The word “TRACK” is reallllllly buzzy right now. At the end of the day, it’s the same thing as what we learned…BACKCHECK.
But now, tracking is taking more of a nuanced role in the game and is being talked about more strategically…rather than when I was growing up where backchecking was just something you did to be a good teammate and prevent goals. I never really learned how to backcheck…just that it was important.
In this post, I want to talk about the “How” and the “Why” tracking/backchecking is important.
There are a couple of different concepts that coaches now are teaching. None are right or wrong, just opinions….
- Backcheck as fast as you can to “the house”…and then sort it out.
- Have your head on a swivel as a forward and take players man-on-man coming back into the zone. D can see the play much better and communication on this one is a MUST.
- The forward takes the puck carrier backchecking wide and the D play between the dots.
- The D take the puck carrier with good gaps and the forwards backcheck anything coming through the middle.
- It’s important to track to give less time and space for the puck carriers and take away options. Pressure at its best. Especially through the middle of the ice.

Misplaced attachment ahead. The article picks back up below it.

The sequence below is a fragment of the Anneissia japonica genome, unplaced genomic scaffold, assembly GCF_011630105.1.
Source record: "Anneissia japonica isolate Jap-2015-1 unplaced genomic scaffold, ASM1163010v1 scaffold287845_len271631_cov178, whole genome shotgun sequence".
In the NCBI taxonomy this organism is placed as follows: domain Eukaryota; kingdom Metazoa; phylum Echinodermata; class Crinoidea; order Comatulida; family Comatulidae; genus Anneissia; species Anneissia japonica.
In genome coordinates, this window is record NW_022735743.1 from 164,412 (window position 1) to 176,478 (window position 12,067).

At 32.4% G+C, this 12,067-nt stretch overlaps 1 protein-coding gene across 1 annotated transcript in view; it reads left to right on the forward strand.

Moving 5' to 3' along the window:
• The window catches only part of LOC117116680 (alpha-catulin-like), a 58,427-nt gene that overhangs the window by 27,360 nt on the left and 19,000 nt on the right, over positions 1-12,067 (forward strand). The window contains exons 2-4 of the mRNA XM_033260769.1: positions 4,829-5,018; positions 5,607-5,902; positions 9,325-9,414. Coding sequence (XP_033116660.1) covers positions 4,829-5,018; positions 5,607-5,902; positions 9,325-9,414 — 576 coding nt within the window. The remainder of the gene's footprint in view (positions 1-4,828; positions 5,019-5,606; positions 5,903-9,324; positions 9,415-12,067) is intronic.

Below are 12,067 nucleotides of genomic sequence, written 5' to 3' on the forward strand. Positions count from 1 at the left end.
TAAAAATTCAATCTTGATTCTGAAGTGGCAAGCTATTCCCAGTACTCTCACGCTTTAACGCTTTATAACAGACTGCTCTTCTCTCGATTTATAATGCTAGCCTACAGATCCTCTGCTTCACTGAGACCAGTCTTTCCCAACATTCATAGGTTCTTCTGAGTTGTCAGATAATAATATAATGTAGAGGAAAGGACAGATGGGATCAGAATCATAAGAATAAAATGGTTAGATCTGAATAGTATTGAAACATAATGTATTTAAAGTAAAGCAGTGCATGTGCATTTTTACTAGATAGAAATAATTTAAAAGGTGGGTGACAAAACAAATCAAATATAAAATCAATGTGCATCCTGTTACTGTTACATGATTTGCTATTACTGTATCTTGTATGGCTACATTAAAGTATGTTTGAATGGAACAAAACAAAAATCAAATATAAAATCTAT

- It creates buy-in. If players are committed to the Defensive side of the puck…that’s a special attribute for team play and culture.
- It eliminates odd-man rushes where a majority of line-rush goals are scored.
- It’s great for player development…coaches always want players that care about the other side of the puck!
I love these clips from a Boston/Montreal game when it comes to tracking. The biggest thing I love is the fact that Boston’s track starts in the offensive zone. When we were all taught about backchecking, it was always into the defensive zone. But Boston puts the pressure on Montreal even on their breakout…causes turnovers…and goes back the other way to score two goals.
Tracking/Backchecking is a great habit to have in hockey…and hopefully this post can give you a little more of the “How” and “Why” it is.